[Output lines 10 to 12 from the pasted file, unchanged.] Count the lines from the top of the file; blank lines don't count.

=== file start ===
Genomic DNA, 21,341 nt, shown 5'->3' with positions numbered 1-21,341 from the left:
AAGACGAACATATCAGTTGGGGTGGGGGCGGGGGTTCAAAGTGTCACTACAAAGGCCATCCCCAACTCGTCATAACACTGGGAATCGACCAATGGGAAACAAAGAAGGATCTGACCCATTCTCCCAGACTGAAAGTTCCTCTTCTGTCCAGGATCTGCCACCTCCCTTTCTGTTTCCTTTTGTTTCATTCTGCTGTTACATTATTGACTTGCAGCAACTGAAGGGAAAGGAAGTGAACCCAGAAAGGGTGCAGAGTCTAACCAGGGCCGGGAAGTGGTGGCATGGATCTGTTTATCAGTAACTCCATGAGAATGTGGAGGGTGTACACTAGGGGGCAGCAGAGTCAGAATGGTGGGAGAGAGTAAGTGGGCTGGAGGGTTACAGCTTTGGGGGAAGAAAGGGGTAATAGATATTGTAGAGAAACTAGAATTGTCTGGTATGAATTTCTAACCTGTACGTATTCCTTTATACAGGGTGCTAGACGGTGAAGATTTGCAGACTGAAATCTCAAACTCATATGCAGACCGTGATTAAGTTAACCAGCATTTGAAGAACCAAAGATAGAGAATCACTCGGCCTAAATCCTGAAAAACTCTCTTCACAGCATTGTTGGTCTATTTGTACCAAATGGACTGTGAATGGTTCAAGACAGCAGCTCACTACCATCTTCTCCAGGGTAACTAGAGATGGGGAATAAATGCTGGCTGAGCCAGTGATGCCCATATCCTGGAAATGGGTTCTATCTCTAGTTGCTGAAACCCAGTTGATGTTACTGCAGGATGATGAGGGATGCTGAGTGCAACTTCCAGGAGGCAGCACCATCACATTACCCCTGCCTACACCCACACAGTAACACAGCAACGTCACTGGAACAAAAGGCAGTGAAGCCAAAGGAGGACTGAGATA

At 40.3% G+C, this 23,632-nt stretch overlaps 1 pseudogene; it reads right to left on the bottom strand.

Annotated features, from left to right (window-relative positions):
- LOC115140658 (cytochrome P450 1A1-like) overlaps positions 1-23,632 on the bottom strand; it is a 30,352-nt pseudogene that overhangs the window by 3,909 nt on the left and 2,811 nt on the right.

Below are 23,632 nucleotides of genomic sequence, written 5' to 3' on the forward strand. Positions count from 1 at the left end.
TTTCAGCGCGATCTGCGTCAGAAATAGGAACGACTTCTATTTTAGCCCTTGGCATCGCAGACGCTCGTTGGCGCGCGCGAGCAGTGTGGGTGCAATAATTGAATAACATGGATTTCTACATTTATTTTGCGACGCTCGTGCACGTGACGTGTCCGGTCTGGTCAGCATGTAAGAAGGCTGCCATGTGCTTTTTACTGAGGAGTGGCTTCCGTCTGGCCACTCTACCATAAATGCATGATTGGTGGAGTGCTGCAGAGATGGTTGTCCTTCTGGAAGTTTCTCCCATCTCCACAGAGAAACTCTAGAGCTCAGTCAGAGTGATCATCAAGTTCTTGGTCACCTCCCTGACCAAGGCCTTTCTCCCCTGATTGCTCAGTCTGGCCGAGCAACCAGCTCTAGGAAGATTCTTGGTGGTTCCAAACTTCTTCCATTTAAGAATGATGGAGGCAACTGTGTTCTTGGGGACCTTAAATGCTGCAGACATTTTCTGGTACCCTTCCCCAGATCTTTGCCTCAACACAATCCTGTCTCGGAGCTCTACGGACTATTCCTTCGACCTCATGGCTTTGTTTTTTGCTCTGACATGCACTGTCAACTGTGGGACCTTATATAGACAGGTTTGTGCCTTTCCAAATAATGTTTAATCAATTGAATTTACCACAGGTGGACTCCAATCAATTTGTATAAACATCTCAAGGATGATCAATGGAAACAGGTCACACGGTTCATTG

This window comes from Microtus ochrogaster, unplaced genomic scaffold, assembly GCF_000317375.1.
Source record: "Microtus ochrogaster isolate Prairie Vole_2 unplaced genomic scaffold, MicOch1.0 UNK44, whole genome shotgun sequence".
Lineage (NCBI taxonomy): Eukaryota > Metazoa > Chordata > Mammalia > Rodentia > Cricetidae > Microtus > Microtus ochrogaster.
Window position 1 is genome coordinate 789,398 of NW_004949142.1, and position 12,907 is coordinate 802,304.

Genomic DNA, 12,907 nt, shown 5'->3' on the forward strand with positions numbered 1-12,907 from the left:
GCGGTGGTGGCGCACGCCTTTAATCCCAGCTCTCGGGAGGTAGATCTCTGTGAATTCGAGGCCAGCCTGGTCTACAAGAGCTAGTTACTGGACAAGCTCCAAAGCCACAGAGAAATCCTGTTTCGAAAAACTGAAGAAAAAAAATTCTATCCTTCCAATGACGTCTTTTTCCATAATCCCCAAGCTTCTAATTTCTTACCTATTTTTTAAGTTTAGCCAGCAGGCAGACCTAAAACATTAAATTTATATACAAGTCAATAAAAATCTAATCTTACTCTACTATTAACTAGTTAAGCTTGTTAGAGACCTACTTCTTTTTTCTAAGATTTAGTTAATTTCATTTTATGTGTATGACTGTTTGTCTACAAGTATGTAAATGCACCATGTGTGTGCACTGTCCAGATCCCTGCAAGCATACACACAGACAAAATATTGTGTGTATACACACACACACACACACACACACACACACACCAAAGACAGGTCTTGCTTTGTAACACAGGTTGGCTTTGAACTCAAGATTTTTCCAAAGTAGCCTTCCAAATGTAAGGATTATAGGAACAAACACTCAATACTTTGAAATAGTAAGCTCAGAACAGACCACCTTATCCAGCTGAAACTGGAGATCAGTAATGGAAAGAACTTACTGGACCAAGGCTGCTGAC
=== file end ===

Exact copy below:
Lineage (NCBI taxonomy): Eukaryota > Metazoa > Chordata > Mammalia > Rodentia > Cricetidae > Microtus > Microtus ochrogaster.
Window position 1 is genome coordinate 789,398 of NW_004949142.1, and position 12,907 is coordinate 802,304.

Genomic DNA, 12,907 nt, shown 5'->3' on the forward strand with positions numbered 1-12,907 from the left: